- I have always wanted to write. The beauty of language that overflows the story line fascinates me. I was drawn to this by reading ‘Towards Picturesque Speech’ in ‘Readers Digest’.
- I do not think any particular part of life has been sadder or happier than the rest. In reflection, my life appears to have had the normal vicissitudes, and from a certain vantage point, it seems to be a somewhat rolling flat land. This leaves me neither too happy nor too sad.
- I cannot express my ideas except in very long sentences.
- (That’s great – getting up to here) I like to chat with friends who are good listeners. That way I learn more about them than they about me.
- I have tried my hand at various past-times but none has stuck to me. Of late, I have started making sandwiches for my wife to take to work, and every day for the same sandwich, she gives me the same certificate – one word, ‘yummy’ – that spells our mutual tolerance.
- I have a constant nagging – I am wasting time. My wife agrees with me on this one single point.
- My definition of perfect relaxation is having all the time on hand and not knowing what to do with it, and not bothering about it. For this, one need not go to the beaches of Goa. In fact, that is quite tiring.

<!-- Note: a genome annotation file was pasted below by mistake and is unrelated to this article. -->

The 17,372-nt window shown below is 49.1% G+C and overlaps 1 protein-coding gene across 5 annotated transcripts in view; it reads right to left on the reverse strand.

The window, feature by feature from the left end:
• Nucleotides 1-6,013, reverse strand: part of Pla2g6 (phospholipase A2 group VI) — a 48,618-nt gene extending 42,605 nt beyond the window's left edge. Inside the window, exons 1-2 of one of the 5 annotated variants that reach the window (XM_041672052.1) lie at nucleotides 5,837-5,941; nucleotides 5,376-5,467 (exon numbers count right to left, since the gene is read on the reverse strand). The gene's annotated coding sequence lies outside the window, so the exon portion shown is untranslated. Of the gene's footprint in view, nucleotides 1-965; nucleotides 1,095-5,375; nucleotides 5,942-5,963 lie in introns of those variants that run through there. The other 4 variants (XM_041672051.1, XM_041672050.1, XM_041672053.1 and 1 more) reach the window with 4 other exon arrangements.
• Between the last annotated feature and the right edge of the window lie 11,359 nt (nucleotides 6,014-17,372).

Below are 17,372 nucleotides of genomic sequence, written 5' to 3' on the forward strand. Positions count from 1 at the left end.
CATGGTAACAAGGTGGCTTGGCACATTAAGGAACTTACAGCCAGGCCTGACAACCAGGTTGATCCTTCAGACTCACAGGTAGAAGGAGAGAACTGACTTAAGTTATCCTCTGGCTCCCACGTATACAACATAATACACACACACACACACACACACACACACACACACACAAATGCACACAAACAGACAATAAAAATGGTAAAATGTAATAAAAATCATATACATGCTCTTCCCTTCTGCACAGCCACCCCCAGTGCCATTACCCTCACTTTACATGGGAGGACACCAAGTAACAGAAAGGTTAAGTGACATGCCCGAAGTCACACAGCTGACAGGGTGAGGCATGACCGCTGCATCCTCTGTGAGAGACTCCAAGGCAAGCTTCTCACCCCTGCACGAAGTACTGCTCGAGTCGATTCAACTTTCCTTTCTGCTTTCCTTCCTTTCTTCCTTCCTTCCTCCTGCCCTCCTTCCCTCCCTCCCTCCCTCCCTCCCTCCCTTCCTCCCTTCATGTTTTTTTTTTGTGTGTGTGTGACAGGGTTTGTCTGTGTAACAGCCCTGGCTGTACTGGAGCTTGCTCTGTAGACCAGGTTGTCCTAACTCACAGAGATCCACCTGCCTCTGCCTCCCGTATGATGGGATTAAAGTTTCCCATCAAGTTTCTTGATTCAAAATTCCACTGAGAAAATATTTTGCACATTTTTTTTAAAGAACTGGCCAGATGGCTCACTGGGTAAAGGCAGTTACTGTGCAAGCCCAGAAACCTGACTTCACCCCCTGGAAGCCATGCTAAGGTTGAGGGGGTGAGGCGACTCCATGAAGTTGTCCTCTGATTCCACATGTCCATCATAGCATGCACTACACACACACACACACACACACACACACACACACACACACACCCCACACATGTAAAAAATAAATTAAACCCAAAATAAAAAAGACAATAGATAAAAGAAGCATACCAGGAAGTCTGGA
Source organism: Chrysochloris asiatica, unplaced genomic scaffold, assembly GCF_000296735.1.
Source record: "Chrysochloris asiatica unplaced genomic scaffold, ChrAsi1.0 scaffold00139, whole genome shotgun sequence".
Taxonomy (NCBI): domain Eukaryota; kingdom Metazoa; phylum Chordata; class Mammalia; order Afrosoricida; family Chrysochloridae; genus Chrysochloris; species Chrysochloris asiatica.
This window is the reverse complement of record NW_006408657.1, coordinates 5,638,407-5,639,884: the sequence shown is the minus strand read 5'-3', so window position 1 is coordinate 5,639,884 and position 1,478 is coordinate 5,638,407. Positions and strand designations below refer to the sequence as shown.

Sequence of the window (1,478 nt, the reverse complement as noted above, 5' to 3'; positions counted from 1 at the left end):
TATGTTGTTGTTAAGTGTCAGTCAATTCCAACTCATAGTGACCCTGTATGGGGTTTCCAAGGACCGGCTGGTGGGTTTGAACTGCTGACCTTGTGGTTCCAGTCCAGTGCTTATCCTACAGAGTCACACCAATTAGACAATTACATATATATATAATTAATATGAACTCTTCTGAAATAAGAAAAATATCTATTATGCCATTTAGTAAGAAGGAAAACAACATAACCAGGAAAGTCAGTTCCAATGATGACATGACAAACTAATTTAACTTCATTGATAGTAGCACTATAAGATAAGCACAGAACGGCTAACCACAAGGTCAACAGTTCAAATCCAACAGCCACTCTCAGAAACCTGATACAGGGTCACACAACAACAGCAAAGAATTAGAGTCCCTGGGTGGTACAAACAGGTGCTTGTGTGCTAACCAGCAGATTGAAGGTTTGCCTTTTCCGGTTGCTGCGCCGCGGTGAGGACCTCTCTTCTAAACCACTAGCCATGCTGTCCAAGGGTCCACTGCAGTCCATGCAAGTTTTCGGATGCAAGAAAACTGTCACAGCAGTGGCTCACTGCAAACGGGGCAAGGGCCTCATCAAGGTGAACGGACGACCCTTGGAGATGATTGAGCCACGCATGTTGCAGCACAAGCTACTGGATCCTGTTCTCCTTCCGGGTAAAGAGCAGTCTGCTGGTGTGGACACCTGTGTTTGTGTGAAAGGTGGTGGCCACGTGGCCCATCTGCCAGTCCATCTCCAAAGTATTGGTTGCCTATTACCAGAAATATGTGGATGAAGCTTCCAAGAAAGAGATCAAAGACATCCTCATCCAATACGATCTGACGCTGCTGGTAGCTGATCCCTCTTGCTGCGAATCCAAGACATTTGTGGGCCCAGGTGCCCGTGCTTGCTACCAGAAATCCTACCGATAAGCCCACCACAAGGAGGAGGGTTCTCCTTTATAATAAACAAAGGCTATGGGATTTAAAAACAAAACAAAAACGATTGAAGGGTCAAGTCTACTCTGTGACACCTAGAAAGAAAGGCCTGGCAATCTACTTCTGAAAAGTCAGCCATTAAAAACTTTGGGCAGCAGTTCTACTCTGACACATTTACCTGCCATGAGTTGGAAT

- There was a time when I had to speak for hours to my daughter, then in college. These days we hardly talk. Nevertheless, it assures me to know that she is there somewhere ready to say, ‘Hi’ when I call her. I do not do that often because the excited beginning soon peters out for want of things to say.
- I have a nasty habit of buying books and not reading them for years. I have books that came out in print may be before I was born. One of them is ‘The Way of All Flesh’ – a very attractive name. I had bought it some 40 years back from a second-hand bookshop run by a north Indian on the Brigade Road of Bangalore. The author never reckoned with my lazy flesh and bones.
- I used to be very fond of wearing smart clothes. I lost the charm when they introduced dress code at my work place.